Kids cost a lot of money, so what’s the best way for a parent to manage? Even the most financially savvy people can find themselves at sea when becoming new parents. By taking an organized, thoughtful approach, however, you can tackle this next step with confidence.
Redefine Your Budget and Goals
A child changes how much you’ll spend each month. This means, even if you’ve already been following a budget, it’s time to reevaluate your spending. You may need to cut back on your entertainment or going out budget to make room for necessities like food, diapers, and clothes for your new arrival.
An often overlooked expense is vehicle insurance. Based on your coverage, age, and even location, you might be able to change your provider to save some serious cash. Check around for insurers that provide discounts for bundled services (home and auto). If you live in a more-expensive-to-insure ZIP code, you can still likely lower your rates without reducing your coverage.
You should also consider taking a look at your savings goals. There are several new reasons to set money aside that you may not have considered before parenthood. Make sure you save enough to provide the kind of future you want for yourself and your family.
If you want to travel, for example, keep in mind that vacations don’t come cheap. It costs an average of $1,145 per person, per trip. A single excursion for a family of four can easily exceed $4,500.
Research your local school system to get a sense of what kind of educational expenses you’ll face throughout your child’s life. If you live in a lackluster school district, you may want to start saving now for private education. Even if your school district has a great school, you will still need to make sure you’re setting aside money each year for school supplies, field trips, class fees and other education expenses.
Moreover, you should consider setting up a college fund so your child will have money set aside for pursuing higher education. Each state has its own college fund, but you aren’t limited to your own state’s program. Compare the pros and cons of all the options available to you, and pick the one that’s best suited for your family.
Remember, not all children qualify for scholarships so the more you save now, the better. If your kids do wind up with financial assistance, the money you’ve saved can help cushion their post-college life or even pad your retirement.
Planning Your Estate
It can be difficult to imagine your family going on without you, but that’s precisely why estate planning is so important. By making sure you have a solid will and investing in life insurance, you can make sure your family will be able to manage if you were to pass away. Moreover, getting estate planning started now will make the process of updating your will much easier when you’re older.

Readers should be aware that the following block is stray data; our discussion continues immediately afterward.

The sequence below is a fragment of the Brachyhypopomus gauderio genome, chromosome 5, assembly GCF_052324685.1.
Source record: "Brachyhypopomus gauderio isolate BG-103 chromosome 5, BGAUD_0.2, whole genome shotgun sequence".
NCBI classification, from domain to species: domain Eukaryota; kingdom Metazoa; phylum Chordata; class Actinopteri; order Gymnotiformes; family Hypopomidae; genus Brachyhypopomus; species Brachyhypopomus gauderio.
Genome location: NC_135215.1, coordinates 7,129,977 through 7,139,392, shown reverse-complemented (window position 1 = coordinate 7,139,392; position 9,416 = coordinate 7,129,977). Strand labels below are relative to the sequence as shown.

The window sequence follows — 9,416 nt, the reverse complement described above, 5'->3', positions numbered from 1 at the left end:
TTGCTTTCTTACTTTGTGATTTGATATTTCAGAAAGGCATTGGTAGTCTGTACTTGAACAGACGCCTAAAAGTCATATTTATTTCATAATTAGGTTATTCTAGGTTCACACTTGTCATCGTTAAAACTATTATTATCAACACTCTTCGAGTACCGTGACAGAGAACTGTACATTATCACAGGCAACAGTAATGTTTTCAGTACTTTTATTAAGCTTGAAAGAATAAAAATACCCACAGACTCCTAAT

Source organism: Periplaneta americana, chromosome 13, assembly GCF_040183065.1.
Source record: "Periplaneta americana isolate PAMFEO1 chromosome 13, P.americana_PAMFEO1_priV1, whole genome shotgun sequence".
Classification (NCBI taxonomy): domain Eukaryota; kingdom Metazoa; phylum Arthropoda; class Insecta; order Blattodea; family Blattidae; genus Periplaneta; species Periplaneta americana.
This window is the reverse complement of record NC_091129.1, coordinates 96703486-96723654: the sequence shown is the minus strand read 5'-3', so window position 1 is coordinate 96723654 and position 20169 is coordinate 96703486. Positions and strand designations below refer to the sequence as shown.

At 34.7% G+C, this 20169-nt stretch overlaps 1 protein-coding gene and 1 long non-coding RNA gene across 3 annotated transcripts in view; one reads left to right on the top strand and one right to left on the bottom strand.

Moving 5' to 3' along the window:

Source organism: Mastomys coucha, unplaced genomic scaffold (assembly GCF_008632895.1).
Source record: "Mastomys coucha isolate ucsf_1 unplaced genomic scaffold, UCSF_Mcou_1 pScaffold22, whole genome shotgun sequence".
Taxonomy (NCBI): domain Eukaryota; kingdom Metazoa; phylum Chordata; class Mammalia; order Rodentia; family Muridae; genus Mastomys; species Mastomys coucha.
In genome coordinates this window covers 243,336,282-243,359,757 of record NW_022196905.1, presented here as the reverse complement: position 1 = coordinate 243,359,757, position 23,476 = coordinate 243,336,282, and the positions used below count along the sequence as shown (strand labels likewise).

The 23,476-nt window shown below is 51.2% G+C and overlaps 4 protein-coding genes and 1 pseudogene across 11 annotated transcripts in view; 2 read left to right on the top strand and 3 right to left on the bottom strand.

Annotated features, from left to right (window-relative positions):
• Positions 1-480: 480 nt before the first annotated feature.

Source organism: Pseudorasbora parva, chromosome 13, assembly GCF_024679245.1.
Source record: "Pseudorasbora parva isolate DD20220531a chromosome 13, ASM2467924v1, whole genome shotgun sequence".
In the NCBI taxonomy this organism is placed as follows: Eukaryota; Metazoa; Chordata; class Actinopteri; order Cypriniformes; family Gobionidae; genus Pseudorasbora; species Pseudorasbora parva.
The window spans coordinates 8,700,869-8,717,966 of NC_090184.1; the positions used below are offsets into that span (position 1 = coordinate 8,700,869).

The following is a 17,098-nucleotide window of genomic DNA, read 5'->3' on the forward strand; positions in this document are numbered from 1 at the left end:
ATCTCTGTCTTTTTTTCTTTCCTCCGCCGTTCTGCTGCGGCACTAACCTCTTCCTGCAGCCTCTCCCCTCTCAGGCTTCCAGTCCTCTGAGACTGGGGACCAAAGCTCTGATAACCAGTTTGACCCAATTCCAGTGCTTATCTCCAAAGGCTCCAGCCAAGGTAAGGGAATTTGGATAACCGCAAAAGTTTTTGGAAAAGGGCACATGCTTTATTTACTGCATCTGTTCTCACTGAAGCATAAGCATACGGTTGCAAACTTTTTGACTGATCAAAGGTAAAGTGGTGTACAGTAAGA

Contact an experienced estate lawyer and go over your plans for the future with them. Make sure you’ve selected appropriate guardians for your children, and determine how your money will be distributed.
You should also consider taking out a life insurance policy sooner rather than later. Many people wait until they’re older to take this kind of policy out, but that’s often a mistake – policies lock in rates for up to 30 years, and the younger you are when you take it out, the lower that rate will be. Before you start shopping around, use an online calculator or talk to a local agent to get a sense of the type of coverage you should expect to see.
Involve the Whole Family
As your child gets older, try to find age-appropriate ways for them to learn about money, too. Sadly, many schools teach minimal, if any, financial planning advice, but that is one of the most valuable lessons for young learners. However, if you involve your child in financial planning at home, you give them a hands-on way to learn how to manage money. This will put them in a good position for the rest of their lives.
For example, once your child has the math skills, consider having them help plan a budget for a family vacation. They can figure out how much you should spend each day, and plan a few outings that fit within your daily budget. Give them a hand if they need it – you’ll be helping reinforce their math skills while teaching them about how to make wise financial choices in the future.
For parents, financial planning is a matter of balancing the day-to-day with making the future as bright for your child as possible. By keeping your eye on the horizon, you can make wise money choices for your whole family.
About the author: Sara Bailey is a mother, widow, and the creative mind behind The Widow. On her site she writes inspirational pieces to help other widows and widowers find beauty in joy in life, no matter what.
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